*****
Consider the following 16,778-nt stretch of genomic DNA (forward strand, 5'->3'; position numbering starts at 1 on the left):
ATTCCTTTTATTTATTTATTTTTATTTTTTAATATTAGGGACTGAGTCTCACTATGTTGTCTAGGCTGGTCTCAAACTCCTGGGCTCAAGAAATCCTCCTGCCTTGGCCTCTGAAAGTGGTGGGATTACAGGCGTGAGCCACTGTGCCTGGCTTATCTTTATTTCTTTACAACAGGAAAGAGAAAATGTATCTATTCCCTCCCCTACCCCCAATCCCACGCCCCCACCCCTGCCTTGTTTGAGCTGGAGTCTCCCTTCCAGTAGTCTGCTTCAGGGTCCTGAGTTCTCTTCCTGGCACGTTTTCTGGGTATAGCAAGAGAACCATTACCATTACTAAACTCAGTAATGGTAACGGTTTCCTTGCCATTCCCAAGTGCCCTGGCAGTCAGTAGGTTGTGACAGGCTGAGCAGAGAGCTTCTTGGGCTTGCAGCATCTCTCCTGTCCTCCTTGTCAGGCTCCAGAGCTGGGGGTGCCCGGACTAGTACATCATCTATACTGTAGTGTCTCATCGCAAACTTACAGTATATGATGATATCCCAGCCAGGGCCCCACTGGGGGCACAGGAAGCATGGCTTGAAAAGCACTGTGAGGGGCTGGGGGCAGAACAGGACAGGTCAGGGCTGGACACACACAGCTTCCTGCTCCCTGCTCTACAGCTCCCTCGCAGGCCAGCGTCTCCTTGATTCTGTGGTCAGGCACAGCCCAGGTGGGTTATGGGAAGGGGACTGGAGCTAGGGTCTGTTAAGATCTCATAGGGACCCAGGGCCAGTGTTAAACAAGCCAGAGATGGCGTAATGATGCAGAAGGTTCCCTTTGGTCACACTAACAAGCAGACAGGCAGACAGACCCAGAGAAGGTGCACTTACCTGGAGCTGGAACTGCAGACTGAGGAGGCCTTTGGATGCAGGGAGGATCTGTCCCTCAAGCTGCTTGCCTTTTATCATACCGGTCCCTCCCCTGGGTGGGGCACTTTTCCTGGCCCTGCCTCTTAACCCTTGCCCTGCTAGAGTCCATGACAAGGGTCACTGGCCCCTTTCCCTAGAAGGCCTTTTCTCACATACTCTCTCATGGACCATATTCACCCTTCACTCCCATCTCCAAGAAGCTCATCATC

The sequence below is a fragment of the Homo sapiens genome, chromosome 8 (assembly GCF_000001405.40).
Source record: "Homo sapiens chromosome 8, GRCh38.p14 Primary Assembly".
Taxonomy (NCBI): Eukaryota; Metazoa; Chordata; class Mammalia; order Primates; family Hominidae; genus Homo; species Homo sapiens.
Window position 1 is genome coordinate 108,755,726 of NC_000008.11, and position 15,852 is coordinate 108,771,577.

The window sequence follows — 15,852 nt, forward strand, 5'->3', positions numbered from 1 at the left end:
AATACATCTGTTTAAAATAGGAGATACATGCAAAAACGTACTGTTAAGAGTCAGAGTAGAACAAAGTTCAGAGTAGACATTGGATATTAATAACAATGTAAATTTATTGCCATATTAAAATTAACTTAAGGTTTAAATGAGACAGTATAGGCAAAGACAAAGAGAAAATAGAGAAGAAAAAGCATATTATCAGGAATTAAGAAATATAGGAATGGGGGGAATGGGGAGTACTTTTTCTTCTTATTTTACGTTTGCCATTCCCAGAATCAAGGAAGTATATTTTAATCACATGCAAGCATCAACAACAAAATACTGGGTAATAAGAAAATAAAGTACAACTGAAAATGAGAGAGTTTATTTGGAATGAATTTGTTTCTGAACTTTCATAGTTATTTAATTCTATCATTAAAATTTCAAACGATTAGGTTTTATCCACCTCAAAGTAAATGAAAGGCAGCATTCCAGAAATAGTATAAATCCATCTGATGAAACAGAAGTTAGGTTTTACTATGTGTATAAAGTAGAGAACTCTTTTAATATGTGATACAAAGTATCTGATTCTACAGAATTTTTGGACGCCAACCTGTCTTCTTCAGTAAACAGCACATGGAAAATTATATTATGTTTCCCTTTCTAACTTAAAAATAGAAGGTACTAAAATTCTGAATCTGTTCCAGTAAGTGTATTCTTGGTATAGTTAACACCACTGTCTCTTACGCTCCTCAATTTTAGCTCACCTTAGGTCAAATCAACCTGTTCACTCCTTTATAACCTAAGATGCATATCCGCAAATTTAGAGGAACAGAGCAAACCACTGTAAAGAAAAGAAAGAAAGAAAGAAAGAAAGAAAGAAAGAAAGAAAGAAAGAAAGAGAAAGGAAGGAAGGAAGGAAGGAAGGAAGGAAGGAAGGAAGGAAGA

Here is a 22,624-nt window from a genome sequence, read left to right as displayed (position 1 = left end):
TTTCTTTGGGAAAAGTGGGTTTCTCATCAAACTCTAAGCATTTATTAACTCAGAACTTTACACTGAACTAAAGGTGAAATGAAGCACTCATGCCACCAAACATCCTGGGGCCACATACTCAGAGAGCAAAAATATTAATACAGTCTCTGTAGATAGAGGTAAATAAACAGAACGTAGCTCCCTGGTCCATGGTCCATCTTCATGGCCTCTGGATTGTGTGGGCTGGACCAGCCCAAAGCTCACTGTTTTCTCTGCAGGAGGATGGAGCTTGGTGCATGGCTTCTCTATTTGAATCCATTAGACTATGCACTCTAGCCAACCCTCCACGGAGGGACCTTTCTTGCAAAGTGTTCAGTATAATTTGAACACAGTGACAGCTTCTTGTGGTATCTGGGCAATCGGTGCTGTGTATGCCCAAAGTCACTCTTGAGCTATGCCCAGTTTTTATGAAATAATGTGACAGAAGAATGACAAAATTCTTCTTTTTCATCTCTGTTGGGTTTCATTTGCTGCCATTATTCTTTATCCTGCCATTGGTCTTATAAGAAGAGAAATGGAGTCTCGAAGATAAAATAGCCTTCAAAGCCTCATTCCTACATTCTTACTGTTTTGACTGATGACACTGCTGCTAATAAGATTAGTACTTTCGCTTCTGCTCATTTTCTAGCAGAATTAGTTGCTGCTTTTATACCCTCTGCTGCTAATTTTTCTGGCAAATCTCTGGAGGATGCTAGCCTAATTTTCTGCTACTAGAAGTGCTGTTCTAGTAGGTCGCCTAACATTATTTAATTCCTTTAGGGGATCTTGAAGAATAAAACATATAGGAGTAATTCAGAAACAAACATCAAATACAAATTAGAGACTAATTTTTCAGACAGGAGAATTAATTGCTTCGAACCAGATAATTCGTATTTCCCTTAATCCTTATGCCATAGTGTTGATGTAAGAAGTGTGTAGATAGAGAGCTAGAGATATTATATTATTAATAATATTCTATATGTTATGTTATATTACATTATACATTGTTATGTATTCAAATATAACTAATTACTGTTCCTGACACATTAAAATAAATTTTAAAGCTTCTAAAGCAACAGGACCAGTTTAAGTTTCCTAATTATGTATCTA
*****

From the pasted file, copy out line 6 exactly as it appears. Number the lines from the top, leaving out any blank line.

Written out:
Window position 1 is genome coordinate 108,755,726 of NC_000008.11, and position 15,852 is coordinate 108,771,577.